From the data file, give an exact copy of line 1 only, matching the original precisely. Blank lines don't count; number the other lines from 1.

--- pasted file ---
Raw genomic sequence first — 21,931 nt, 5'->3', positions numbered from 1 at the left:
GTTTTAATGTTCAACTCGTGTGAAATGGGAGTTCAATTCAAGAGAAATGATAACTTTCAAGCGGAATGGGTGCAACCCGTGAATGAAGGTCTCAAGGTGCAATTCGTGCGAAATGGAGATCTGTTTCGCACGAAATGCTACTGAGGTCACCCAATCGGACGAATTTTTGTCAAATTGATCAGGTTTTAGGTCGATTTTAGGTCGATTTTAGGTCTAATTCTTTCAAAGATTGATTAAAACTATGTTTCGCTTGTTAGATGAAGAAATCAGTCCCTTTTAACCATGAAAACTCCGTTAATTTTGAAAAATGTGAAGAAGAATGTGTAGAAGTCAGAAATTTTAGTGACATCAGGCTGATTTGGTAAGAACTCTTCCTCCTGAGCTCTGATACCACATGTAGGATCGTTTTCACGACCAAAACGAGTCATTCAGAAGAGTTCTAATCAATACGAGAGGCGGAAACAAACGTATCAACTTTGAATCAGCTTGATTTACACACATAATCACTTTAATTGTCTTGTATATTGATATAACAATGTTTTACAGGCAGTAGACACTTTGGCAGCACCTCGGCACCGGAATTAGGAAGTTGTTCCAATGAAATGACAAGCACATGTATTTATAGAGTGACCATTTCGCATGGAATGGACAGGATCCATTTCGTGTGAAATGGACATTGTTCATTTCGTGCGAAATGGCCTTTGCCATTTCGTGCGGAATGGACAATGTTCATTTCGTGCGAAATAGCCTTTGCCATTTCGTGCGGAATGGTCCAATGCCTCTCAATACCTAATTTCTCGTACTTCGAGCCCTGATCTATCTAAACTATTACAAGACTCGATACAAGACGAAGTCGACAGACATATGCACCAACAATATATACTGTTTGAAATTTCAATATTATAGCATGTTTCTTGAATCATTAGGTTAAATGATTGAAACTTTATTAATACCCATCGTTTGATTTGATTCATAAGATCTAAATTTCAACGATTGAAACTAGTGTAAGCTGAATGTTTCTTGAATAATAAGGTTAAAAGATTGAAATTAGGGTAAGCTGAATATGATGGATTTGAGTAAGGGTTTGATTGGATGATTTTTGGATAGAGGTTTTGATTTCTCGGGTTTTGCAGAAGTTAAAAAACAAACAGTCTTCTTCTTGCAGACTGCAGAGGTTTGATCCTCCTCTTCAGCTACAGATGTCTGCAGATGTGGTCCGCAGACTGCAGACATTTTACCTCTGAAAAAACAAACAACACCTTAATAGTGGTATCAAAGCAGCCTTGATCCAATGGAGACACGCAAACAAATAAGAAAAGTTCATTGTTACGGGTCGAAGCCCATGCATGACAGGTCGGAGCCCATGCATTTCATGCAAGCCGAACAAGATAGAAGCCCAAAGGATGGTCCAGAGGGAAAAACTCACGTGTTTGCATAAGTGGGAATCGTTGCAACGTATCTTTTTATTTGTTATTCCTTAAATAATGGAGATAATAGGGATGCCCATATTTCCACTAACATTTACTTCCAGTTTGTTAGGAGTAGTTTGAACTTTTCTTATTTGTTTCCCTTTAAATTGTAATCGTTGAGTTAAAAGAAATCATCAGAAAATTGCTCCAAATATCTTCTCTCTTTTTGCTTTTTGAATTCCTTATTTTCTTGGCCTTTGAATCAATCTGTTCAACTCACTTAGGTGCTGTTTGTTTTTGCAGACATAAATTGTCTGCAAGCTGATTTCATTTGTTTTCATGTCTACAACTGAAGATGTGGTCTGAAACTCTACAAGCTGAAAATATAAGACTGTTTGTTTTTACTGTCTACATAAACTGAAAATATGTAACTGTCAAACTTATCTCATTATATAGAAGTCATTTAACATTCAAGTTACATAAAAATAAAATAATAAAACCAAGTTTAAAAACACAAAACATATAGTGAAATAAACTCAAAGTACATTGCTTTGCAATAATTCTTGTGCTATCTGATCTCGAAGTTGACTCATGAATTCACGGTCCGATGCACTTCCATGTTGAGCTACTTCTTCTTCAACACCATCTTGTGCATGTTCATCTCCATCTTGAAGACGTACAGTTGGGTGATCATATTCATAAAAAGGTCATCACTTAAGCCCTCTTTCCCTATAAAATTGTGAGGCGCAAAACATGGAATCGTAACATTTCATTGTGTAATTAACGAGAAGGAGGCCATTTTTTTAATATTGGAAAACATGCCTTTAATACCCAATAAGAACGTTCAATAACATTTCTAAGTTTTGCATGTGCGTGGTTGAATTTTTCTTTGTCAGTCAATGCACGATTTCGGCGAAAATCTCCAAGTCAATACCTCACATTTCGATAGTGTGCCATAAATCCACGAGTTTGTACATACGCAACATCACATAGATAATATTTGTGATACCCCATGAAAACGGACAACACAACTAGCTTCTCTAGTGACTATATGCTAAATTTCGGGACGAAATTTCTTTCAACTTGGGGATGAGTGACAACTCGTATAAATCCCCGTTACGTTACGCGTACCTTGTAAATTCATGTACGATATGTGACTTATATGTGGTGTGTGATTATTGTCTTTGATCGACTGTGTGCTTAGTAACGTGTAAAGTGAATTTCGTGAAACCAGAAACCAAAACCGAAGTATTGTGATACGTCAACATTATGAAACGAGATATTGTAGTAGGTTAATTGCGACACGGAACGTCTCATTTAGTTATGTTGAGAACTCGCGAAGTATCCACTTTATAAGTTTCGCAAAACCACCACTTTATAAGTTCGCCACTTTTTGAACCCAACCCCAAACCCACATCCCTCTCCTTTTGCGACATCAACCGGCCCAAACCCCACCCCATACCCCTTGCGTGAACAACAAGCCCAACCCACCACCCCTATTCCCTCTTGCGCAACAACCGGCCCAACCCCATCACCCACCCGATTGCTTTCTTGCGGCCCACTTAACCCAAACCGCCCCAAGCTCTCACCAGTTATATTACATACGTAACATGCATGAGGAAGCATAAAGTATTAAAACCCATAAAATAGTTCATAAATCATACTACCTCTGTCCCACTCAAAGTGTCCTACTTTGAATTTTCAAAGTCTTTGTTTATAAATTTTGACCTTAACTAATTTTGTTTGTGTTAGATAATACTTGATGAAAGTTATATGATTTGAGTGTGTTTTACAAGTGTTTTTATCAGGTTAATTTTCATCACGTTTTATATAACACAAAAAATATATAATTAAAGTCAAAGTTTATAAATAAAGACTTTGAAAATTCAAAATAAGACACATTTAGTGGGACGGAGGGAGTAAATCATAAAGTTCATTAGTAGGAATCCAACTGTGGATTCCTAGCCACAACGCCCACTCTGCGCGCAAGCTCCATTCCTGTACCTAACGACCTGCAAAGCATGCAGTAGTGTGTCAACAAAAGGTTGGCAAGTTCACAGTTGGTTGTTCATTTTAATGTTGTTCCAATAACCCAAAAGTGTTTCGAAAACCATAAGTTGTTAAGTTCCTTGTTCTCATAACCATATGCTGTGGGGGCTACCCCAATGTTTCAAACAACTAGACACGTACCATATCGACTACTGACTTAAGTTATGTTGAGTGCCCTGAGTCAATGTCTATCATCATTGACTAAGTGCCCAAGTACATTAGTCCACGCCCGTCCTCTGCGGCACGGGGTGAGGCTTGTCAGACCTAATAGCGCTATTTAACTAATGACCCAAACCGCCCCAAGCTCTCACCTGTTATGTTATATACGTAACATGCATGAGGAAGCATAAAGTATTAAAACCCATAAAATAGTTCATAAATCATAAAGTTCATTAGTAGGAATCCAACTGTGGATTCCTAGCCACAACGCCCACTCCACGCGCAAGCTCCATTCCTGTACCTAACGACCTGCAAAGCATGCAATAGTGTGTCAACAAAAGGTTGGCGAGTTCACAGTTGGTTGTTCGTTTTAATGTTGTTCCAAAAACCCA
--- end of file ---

Raw genomic sequence first — 21,931 nt, 5'->3', positions numbered from 1 at the left: